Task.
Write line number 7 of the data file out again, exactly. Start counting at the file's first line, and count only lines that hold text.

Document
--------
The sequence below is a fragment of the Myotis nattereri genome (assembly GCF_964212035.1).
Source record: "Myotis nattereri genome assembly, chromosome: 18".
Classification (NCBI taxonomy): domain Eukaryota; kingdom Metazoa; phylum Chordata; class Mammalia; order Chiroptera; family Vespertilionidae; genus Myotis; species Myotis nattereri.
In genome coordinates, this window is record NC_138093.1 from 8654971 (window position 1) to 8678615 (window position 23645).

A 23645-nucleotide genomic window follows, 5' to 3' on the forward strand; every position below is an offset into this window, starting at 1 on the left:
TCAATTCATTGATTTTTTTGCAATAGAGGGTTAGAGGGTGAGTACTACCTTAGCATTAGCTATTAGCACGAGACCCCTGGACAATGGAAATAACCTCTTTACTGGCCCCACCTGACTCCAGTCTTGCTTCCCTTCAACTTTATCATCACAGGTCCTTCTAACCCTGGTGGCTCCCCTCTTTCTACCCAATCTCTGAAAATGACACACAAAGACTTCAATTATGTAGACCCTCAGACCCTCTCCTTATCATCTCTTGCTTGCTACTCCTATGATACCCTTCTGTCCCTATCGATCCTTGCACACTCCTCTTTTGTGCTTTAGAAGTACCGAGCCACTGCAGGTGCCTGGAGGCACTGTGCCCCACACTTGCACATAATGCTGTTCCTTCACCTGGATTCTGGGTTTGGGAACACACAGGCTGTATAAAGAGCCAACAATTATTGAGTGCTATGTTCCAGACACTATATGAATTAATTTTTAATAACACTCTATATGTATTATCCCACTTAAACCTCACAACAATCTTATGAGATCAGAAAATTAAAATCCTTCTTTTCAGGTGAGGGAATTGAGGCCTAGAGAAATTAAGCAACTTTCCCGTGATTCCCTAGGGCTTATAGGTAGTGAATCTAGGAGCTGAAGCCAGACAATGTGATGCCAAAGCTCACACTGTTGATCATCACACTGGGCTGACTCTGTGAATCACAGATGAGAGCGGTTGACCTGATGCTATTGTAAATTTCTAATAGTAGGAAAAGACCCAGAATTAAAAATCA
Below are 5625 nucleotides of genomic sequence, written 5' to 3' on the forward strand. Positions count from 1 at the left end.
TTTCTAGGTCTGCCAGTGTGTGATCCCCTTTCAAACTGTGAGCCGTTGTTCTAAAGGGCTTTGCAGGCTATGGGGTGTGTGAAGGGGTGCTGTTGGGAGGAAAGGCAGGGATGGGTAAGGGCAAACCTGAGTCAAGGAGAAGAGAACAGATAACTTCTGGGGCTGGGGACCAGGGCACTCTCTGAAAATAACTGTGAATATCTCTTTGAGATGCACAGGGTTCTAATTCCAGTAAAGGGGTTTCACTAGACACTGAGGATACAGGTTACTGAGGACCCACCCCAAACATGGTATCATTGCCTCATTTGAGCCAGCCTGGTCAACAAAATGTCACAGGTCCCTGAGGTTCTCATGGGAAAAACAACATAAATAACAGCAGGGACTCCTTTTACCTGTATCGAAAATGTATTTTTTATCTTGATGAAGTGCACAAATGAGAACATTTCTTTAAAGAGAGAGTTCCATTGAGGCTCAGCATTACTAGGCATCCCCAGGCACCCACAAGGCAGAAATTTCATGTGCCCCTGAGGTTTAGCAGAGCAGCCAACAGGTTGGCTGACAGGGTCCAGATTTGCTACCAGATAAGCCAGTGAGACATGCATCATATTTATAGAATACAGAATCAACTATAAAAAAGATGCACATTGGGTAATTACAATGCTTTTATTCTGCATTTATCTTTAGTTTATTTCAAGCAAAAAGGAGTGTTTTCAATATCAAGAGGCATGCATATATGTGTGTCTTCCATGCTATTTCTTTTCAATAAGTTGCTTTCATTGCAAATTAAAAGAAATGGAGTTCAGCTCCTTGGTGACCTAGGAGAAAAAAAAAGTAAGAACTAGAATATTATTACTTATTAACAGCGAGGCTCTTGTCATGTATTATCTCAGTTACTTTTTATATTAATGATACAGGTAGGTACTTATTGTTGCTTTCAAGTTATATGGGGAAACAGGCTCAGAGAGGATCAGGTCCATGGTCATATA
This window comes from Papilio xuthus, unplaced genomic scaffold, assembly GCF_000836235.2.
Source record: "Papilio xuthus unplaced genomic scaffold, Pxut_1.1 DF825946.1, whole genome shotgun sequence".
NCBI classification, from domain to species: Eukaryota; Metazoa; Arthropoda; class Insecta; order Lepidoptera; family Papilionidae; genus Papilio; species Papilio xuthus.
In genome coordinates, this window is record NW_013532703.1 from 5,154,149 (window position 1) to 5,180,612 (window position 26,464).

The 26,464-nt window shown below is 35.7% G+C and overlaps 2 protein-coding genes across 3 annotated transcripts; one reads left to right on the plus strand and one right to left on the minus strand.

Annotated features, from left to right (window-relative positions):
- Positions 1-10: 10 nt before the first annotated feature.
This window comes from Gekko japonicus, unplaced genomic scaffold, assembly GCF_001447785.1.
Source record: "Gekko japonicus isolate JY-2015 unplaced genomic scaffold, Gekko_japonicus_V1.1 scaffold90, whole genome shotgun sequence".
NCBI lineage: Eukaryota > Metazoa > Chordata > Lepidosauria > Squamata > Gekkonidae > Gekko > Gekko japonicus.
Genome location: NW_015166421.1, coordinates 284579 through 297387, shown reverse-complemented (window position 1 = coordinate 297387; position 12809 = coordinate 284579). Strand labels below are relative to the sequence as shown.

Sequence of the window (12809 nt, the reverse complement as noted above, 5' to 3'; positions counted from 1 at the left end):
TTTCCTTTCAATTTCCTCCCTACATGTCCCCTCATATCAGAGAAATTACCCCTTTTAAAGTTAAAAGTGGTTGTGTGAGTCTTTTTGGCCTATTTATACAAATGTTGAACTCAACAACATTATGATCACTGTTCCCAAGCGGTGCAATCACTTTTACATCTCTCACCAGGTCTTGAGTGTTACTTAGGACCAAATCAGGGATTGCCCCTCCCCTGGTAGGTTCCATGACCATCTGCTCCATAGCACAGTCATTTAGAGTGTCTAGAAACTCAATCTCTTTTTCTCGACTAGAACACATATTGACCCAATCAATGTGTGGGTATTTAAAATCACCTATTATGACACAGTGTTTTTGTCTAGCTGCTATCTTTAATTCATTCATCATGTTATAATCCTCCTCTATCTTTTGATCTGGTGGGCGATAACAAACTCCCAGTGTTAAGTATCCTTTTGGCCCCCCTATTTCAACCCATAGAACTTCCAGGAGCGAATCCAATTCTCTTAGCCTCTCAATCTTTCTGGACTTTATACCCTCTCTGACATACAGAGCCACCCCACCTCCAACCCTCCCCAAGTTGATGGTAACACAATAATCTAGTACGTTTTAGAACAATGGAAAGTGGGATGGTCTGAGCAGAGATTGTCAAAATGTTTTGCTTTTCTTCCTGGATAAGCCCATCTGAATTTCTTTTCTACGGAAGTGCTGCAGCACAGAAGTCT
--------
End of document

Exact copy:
Below are 5625 nucleotides of genomic sequence, written 5' to 3' on the forward strand. Positions count from 1 at the left end.